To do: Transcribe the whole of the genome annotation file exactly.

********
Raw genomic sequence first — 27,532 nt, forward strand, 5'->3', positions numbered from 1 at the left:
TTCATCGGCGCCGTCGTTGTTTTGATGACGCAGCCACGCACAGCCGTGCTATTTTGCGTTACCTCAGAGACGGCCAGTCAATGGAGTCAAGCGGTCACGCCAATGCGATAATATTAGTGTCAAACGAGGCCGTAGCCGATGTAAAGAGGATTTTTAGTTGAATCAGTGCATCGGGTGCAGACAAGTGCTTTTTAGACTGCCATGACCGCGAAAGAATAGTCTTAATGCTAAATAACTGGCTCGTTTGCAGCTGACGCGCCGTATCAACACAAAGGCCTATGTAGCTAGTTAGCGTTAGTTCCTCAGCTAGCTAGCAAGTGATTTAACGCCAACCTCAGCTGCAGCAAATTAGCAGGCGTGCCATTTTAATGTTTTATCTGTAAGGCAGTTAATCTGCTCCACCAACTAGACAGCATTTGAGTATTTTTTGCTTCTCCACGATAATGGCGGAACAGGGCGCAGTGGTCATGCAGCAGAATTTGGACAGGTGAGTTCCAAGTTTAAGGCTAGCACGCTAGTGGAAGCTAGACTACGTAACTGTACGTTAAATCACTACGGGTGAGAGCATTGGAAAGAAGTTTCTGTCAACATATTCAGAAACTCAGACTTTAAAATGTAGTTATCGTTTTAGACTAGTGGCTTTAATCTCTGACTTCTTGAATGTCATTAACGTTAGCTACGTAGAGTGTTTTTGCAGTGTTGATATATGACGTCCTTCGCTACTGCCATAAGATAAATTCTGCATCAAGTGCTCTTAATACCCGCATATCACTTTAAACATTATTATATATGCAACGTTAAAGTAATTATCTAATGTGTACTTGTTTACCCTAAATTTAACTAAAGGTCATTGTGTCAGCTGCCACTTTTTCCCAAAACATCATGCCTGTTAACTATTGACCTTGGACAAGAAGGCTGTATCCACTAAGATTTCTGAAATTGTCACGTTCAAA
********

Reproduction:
Raw genomic sequence first — 27,532 nt, forward strand, 5'->3', positions numbered from 1 at the left:
TTCATCGGCGCCGTCGTTGTTTTGATGACGCAGCCACGCACAGCCGTGCTATTTTGCGTTACCTCAGAGACGGCCAGTCAATGGAGTCAAGCGGTCACGCCAATGCGATAATATTAGTGTCAAACGAGGCCGTAGCCGATGTAAAGAGGATTTTTAGTTGAATCAGTGCATCGGGTGCAGACAAGTGCTTTTTAGACTGCCATGACCGCGAAAGAATAGTCTTAATGCTAAATAACTGGCTCGTTTGCAGCTGACGCGCCGTATCAACACAAAGGCCTATGTAGCTAGTTAGCGTTAGTTCCTCAGCTAGCTAGCAAGTGATTTAACGCCAACCTCAGCTGCAGCAAATTAGCAGGCGTGCCATTTTAATGTTTTATCTGTAAGGCAGTTAATCTGCTCCACCAACTAGACAGCATTTGAGTATTTTTTGCTTCTCCACGATAATGGCGGAACAGGGCGCAGTGGTCATGCAGCAGAATTTGGACAGGTGAGTTCCAAGTTTAAGGCTAGCACGCTAGTGGAAGCTAGACTACGTAACTGTACGTTAAATCACTACGGGTGAGAGCATTGGAAAGAAGTTTCTGTCAACATATTCAGAAACTCAGACTTTAAAATGTAGTTATCGTTTTAGACTAGTGGCTTTAATCTCTGACTTCTTGAATGTCATTAACGTTAGCTACGTAGAGTGTTTTTGCAGTGTTGATATATGACGTCCTTCGCTACTGCCATAAGATAAATTCTGCATCAAGTGCTCTTAATACCCGCATATCACTTTAAACATTATTATATATGCAACGTTAAAGTAATTATCTAATGTGTACTTGTTTACCCTAAATTTAACTAAAGGTCATTGTGTCAGCTGCCACTTTTTCCCAAAACATCATGCCTGTTAACTATTGACCTTGGACAAGAAGGCTGTATCCACTAAGATTTCTGAAATTGTCACGTTCAAA